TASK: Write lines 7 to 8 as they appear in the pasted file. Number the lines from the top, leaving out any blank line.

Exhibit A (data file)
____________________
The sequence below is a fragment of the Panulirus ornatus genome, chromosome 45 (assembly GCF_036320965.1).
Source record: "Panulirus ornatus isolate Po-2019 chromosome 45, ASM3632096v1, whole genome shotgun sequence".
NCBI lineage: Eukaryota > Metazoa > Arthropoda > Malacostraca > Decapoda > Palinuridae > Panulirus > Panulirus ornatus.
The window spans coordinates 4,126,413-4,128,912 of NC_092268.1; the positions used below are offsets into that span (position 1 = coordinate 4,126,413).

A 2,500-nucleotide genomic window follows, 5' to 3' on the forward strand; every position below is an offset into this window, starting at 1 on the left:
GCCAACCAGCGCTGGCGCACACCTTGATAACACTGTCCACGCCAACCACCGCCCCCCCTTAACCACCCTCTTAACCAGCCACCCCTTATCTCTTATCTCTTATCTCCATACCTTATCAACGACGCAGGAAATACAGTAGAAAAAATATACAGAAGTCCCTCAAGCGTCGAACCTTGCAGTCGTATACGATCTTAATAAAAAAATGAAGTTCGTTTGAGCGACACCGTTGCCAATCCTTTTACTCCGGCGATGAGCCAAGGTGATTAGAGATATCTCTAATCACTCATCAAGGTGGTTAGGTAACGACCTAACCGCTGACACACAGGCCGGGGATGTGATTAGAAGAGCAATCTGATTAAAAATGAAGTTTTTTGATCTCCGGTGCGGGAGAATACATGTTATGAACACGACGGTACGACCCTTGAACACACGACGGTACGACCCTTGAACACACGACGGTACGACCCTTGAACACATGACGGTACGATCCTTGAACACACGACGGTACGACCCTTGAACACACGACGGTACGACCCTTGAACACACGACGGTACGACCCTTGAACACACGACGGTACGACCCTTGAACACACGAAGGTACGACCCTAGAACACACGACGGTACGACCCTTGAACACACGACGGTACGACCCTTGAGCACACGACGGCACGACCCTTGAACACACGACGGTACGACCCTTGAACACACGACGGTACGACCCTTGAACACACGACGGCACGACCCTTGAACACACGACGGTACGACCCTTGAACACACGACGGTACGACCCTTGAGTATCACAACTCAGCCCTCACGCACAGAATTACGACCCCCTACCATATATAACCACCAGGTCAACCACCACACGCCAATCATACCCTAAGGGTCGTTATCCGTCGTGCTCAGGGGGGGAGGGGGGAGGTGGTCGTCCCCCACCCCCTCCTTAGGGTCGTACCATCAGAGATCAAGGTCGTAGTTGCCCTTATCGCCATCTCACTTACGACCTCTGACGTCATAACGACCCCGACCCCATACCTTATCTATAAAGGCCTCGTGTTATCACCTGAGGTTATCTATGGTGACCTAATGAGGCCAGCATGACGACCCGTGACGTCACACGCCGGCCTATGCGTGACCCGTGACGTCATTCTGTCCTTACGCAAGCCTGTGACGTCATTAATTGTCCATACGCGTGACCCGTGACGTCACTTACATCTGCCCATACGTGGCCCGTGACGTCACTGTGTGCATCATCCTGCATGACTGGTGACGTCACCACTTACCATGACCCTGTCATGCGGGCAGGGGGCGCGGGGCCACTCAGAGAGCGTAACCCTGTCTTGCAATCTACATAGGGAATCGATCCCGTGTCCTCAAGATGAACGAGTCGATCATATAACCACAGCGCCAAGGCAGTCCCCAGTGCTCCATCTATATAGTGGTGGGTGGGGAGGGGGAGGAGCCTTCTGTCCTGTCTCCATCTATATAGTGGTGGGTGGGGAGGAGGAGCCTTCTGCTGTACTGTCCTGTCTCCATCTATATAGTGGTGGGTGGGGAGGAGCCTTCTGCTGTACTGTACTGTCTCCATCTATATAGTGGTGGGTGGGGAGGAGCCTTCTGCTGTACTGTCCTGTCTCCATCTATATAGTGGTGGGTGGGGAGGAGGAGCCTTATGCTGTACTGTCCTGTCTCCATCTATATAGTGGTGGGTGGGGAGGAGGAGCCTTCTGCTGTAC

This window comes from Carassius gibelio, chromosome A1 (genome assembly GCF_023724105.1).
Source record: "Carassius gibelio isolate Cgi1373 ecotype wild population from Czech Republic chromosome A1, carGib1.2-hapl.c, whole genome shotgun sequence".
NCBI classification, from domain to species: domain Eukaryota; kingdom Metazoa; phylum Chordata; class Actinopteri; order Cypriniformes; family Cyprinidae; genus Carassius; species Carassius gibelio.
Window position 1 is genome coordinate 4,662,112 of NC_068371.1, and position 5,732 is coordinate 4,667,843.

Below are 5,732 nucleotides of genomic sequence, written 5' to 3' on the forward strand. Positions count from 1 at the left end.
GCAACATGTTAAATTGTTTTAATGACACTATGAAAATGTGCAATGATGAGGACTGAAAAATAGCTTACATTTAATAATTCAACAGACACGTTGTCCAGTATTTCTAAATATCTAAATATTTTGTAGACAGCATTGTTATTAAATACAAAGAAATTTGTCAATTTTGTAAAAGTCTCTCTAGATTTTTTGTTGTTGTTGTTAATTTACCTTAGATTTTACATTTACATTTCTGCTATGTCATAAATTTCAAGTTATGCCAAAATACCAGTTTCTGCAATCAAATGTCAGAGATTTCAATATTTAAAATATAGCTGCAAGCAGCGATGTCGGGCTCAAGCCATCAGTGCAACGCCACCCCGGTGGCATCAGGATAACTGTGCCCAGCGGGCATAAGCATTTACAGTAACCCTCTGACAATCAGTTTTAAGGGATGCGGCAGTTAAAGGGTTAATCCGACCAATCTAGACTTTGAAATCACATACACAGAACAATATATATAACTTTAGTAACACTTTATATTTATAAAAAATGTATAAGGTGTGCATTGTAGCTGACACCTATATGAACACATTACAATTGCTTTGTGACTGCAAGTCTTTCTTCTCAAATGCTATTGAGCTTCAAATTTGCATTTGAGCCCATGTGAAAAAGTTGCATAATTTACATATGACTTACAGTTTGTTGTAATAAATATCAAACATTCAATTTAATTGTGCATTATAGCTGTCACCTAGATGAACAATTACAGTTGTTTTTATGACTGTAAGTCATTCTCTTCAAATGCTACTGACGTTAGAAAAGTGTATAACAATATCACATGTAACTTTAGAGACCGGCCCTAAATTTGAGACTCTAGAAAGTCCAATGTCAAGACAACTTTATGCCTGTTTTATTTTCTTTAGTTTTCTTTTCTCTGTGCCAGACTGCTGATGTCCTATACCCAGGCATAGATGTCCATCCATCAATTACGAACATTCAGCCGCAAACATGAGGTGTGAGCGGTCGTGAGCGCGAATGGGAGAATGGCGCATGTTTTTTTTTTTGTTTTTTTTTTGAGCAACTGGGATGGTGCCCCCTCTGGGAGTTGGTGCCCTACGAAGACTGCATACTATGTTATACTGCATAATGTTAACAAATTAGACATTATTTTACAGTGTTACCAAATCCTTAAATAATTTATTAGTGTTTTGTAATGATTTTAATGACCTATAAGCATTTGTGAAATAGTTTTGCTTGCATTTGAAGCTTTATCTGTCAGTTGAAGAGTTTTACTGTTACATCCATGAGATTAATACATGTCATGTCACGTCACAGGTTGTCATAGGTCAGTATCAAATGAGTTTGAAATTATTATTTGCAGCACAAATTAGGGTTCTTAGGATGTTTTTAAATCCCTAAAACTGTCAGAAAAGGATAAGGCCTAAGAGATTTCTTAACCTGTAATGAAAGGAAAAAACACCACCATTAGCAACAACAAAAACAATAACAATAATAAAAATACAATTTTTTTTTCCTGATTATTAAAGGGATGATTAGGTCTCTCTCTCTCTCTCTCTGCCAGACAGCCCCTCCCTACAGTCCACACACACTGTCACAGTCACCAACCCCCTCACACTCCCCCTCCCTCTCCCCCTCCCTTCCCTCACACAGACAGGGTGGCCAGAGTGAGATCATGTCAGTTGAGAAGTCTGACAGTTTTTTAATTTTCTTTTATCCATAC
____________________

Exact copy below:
This window comes from Carassius gibelio, chromosome A1 (genome assembly GCF_023724105.1).
Source record: "Carassius gibelio isolate Cgi1373 ecotype wild population from Czech Republic chromosome A1, carGib1.2-hapl.c, whole genome shotgun sequence".